Paradoxically, the arrival of these APS will, finally, tend to put the main armament of the tank, its heavy gun, back at the heart of the system. Indeed, if APS prove effective against rockets and missiles, they are much less effective against an arrow shell traveling at 1 m/s.

However, we observe in the MGCS program that a specialized tank, no longer using a heavy gun, but a battery of missiles, is also under study. Indeed, beyond the anti-tank capabilities of the gun, the tank must also be equipped, to be effective, with longer range fire capabilities, including indirect fire, for which the missile has the advantage over the shell. .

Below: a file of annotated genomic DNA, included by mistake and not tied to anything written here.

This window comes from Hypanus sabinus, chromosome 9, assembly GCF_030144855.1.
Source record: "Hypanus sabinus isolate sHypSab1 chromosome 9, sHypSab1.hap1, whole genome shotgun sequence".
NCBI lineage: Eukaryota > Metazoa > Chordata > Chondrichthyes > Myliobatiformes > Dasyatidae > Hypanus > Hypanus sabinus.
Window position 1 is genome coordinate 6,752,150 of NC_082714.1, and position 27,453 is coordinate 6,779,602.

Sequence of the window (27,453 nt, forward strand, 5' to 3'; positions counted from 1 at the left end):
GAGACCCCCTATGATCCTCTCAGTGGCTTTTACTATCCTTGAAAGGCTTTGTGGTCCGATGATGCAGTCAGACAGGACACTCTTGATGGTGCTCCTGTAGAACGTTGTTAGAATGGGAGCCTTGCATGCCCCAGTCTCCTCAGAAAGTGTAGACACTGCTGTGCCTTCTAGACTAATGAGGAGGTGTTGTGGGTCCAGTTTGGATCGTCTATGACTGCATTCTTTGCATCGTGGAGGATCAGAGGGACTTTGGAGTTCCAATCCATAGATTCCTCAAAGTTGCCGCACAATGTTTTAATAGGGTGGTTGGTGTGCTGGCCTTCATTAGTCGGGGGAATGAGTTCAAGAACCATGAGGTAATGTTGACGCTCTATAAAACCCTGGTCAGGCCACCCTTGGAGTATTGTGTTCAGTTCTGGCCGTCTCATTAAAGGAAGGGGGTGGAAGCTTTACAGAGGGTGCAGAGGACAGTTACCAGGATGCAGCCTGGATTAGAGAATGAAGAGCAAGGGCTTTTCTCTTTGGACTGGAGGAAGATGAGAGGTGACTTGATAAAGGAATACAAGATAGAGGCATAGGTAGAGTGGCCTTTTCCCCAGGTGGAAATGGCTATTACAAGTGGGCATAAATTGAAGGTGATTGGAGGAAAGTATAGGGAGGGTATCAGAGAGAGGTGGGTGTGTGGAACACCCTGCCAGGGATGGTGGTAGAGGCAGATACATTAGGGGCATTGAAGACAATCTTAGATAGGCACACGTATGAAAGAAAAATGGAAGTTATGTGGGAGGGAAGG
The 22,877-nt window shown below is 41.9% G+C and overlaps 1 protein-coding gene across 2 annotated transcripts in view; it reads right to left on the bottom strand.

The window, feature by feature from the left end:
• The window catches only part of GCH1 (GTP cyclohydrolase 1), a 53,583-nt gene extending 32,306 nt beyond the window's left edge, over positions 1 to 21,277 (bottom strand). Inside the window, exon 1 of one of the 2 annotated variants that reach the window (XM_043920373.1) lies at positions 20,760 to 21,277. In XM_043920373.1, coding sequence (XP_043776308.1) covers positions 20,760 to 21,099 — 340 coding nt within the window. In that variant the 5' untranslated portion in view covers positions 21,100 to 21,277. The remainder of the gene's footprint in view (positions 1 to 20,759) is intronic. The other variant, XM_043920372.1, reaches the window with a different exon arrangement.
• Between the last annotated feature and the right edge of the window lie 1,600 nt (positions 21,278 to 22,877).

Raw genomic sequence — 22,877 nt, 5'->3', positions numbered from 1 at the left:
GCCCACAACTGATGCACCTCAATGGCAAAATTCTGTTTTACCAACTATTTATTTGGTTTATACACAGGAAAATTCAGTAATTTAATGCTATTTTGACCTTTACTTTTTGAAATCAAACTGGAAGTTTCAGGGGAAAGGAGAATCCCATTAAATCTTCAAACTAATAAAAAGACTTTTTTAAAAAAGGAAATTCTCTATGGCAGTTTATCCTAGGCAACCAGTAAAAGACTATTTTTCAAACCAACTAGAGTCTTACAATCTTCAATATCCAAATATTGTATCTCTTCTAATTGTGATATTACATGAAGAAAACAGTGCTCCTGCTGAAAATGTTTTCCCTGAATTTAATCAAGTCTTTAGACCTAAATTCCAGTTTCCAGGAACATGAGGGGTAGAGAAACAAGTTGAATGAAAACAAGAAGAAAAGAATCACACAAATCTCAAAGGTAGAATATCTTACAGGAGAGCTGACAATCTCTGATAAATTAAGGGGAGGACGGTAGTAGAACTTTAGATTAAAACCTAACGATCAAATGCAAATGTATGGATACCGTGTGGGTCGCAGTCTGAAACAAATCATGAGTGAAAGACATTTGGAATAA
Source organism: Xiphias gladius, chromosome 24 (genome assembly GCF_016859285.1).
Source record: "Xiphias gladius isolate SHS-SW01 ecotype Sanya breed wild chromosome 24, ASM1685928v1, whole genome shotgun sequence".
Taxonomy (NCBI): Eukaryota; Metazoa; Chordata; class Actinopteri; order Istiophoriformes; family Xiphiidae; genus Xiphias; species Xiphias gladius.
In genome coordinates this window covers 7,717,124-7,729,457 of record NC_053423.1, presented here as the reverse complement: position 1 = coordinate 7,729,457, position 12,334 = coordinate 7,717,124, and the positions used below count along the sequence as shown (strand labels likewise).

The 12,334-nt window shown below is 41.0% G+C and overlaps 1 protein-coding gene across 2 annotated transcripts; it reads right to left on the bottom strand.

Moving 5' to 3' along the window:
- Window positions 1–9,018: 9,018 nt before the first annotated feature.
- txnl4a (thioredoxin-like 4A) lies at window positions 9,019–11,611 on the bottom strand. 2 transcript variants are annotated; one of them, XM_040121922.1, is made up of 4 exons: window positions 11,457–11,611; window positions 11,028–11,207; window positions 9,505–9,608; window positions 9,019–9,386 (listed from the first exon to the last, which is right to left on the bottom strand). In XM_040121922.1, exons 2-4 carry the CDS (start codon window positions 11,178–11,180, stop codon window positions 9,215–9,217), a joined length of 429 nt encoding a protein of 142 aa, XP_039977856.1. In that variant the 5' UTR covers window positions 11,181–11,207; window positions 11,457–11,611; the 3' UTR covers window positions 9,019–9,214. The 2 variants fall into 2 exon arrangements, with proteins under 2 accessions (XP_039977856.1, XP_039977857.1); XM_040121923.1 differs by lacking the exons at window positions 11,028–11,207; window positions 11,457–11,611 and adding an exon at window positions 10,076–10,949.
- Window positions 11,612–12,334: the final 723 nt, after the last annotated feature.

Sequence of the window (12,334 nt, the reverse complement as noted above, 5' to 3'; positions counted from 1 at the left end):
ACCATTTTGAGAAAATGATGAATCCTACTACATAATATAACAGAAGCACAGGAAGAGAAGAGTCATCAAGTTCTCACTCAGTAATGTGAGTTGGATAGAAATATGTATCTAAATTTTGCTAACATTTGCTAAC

As we can see, it is probably very premature, as is often the case, to announce the end of the battle tank, on the basis of the losses recorded by the Ukrainian and Russian armies since February 2022. Even the changes in doctrines applied by these two armies, resulting from the losses recorded, are more linked to specific elements of this conflict, than to a profound evolution of high-intensity warfare.

However, all lessons coming from Ukraine should not be ignored, based solely on the specifics of this conflict. We see, thus, that manufacturers, particularly in Europe and the United States, are inspired to preserve the operational potential of the tank, and thus, prevent a conflict from getting bogged down, as is the case , in Ukraine.

KF-51 Panther Rheinmetall
With APS StrikeShield and TOPS, the KF-51 Panther from Rheinmentall is certainly, today, the best protected tank model of the moment, as well as the best armed, even if it only exists in demonstrator form.